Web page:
Mini-review: EasyAcc PowerBank 10000C

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Another month, another power bank review, this time from another 'new' name (to me), EasyAcc. The form factor, performance and price (under £20) all seem to hit the power bank sweet spot - you've seen this sort of thing before, but this is solid, tested and has that handy orange flash on the end (for finding it in your dark rucksack?!) 

EasyAcc PowerBank 10000C

Rather than arriving with a bag of 'heads' for various devices, the assumption here is that you have your own original USB leads (e.g. for Apple products, which tend to not like third party cables). You do get a couple of short microUSB leads in the box, and for most Symbian (this being AAS) and Windows Phones (this being AAWP as well) this will be fine, for both recharging the PowerBank 10000C and doubling up to charge two phones at once.

In theory, one of the two outputs supplies up to 2.1A, but even with an original Apple lead my iPad mini didn't seem to want to take a normal speed charge. But then this site isn't about Apple kit - every Symbian and Windows Phone device tested, plus a number of Android-powered bits of kit, including tablets, all charged just fine.

EasyAcc PowerBank 10000C

The critical figure for chargers like this is how much of the claimed capacity actually ends up in the destination devices. I'm used to seeing anything between 60% and 70% of the claimed capacity being usable in power banks generally, and here I was able to extract around 6400mAh, i.e. after transfer. The difference between this and 10,000 is lost, obviously, in heat in the accessory, phone battery and circuits, and in the cable.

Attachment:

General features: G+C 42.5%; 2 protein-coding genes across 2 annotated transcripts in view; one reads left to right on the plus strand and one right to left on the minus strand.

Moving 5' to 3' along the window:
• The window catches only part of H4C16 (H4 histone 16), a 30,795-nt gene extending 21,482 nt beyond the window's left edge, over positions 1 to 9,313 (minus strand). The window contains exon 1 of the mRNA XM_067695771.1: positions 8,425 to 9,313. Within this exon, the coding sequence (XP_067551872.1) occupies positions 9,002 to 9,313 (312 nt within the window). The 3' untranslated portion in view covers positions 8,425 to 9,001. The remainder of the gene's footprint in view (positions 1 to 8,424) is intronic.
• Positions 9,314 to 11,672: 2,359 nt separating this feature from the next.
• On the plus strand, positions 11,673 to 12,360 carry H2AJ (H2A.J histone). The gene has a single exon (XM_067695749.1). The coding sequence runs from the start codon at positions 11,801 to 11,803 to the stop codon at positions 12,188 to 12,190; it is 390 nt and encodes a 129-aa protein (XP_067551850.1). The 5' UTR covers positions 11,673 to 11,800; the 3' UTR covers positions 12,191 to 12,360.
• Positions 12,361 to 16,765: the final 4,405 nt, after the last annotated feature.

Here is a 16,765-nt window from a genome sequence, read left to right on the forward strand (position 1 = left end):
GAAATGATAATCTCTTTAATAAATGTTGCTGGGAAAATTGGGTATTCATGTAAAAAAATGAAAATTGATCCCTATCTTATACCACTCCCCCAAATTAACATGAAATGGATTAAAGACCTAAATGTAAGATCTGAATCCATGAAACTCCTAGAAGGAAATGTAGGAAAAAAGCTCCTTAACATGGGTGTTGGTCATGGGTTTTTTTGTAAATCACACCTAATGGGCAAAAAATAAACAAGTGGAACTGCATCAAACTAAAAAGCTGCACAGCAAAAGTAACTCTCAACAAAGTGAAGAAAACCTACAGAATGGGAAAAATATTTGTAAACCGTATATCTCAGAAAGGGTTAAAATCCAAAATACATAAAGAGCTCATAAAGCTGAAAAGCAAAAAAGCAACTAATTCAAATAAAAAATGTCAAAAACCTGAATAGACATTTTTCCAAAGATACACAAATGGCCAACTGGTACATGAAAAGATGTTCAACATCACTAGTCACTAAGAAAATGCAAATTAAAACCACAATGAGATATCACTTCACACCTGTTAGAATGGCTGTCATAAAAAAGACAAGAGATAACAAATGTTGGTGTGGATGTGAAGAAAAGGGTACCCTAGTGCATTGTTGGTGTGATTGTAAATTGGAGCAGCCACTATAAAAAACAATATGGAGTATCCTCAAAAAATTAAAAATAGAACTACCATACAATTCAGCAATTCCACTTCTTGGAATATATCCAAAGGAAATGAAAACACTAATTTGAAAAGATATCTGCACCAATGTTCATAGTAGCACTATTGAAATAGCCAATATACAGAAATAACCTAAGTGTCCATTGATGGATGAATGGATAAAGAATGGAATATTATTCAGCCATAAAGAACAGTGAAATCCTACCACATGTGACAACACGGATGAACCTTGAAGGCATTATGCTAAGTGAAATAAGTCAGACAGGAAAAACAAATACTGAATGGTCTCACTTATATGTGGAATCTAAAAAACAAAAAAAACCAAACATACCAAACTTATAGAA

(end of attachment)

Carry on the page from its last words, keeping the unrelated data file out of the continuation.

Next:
64% efficiency is pretty average, I mention it just to bang home the caveat, for the umpteenth time, that if you actually want 'x'mAh, then you should look for a power bank of capacity 'x*1.5', etc.

The EasyAcc hardware is solid and well made, with no creaks, in tough polycarbonate, with the orange colour showing round in a stripe around the sides. A somewhat recessed button in the main face activates the usual 4 LED charge indication system.

Emergency chargers like this are becoming something of a commodity, but they do vary in terms of build and performance. I tested another recently (for which the manufacturer asked me not to publish the damning review) which came out at an efficiency (based on claimed capacity) of around 40% and which failed to recharge properly several times. In contrast, the EasyAcc PowerBank 10000C has been very well behaved and reliable. How fast it charges depends on the ability of your mains charger, of course, but physics tells us that a 1A charger will take up to ten hours to fill the power bank completely. So restocking something like this is usually an overnight job, perhaps ready for the next trip.

At £19 (on Amazon UK) and on other Amazon sites around the world, I'd rate the EasyAcc product as good value for money. There are no frills in the design, packaging or concept - and I'm taken by its simplicity. Does this replace the 15,600mAh Omaker powerhouse in my gadget bag? Nope, but it's a damn fine stand-in, I think, if needed!

Source / Credit: Amazon UK